Reelworld is Canada’s most diverse film festival festival and each year, they put the spotlight on BIPOC (Black, Indigenous, People of Color) content creators. Actor and founder, Tonya Williams spoke to Defective Geeks about the festival, the films and creators, and her insight into the industry.
Hello Tonya, thank you for taking the time on answering our questions. Tell us about the Reelworld Film Festival and about some of the programming, filmmakers and films you showcased. What are the highlights from this year?
Thank you for the opportunity to chat! This year was the 19th Reelworld Film Festival and for the first time ever, the festival showcased 100% of its festival films created by Canadian BIPOC (Black, Indigenous and People of Colour) filmmakers. For 2019, our programmers picked films with stories about finding a home in the community, in culture and in people. Some of the films that are part of this year’s lineup includes “Farewell Regent,” a documentary which charts the complex canvas of the Toronto neighborhood Regent Park, and puts a human face on the unique tensions and fellowships of the country’s most infamous social housing project. The closing film “Becoming Labrador,” explores the story of a whole generation of Filipino men and women who have traveled halfway across the world to work in Labrador, leaving behind families and friends as they struggle to adjust to a remarkably different climate and culture in Canada. It was a great festival this year and we are already excited and in the planning stages for next year!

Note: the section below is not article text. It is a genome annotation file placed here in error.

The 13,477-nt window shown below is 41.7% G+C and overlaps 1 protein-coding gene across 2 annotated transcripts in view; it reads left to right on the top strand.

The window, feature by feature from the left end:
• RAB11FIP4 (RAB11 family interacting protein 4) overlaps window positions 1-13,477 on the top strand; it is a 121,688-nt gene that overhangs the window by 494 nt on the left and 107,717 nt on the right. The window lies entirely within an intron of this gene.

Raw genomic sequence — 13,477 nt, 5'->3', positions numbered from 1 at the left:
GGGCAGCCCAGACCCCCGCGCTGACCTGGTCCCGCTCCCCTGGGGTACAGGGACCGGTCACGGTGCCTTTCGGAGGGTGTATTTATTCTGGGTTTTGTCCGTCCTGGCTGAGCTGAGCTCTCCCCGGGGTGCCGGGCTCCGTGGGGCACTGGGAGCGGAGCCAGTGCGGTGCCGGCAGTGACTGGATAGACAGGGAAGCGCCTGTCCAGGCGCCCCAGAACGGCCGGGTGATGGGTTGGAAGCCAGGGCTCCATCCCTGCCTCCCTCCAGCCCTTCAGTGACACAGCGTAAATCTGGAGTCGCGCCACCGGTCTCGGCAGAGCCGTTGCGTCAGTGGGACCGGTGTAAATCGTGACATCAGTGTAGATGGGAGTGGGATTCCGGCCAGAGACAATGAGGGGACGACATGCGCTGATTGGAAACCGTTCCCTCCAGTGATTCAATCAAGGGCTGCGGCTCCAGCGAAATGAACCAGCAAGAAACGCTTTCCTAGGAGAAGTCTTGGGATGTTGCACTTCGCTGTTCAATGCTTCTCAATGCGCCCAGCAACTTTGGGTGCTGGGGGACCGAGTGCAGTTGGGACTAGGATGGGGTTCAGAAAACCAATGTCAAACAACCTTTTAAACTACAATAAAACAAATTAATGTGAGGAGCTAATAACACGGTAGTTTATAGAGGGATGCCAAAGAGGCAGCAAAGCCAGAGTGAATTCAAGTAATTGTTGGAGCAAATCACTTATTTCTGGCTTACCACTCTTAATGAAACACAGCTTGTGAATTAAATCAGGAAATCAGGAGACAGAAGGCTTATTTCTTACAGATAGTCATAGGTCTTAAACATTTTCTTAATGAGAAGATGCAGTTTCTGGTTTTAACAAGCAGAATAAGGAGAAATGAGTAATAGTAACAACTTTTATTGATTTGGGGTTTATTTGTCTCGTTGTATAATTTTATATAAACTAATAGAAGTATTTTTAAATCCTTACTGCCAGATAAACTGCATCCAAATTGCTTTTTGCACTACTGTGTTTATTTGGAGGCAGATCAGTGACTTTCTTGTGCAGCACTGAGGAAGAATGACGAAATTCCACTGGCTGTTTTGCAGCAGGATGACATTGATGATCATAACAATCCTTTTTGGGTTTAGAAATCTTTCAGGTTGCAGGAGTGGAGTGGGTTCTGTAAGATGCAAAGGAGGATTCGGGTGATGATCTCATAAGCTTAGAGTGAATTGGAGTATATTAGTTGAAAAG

To you, what is the best part of the festival every year?
Watching emerging talent grow. We are in an industry that is a craft– the more you do, the better you get. I love seeing the growth and improvement of the filmmakers and our programmers as well as arts administrators. The festival allows individuals the opportunity to experience the industry and it is something I love to see.
You created this festival in 2001, which means this is your 19th year producing it. Congratulations! What inspired you to start this festival that puts the spotlight on BIPOC (Black, Indigenous, People of Color)? What would you say was the biggest challenge for you back then versus now?
Originally I created Reelworld Film Festival to be the first platform dedicated to give a voice to BIPOC (Black, Indigenous, People of Colour) Canadian talent in the screen based industry. I soon realized we had to be so much more. I couldn’t find programmers or arts administrator who were BIPOC, so I incorporated Reelworld to be a training ground for these lucrative jobs. Over the years people that have trained and gained experience with us have gone on to work at other film festivals across Canada. That is something I’m really proud of.
I soon realized we had to be so much more. I couldn’t find programmers or arts administrator who were BIPOC, so I incorporated Reelworld to be a training ground for these lucrative jobs. Over the years people that have trained and gained experience with us have gone on to work at other film festivals across Canada. That is something I’m really proud of.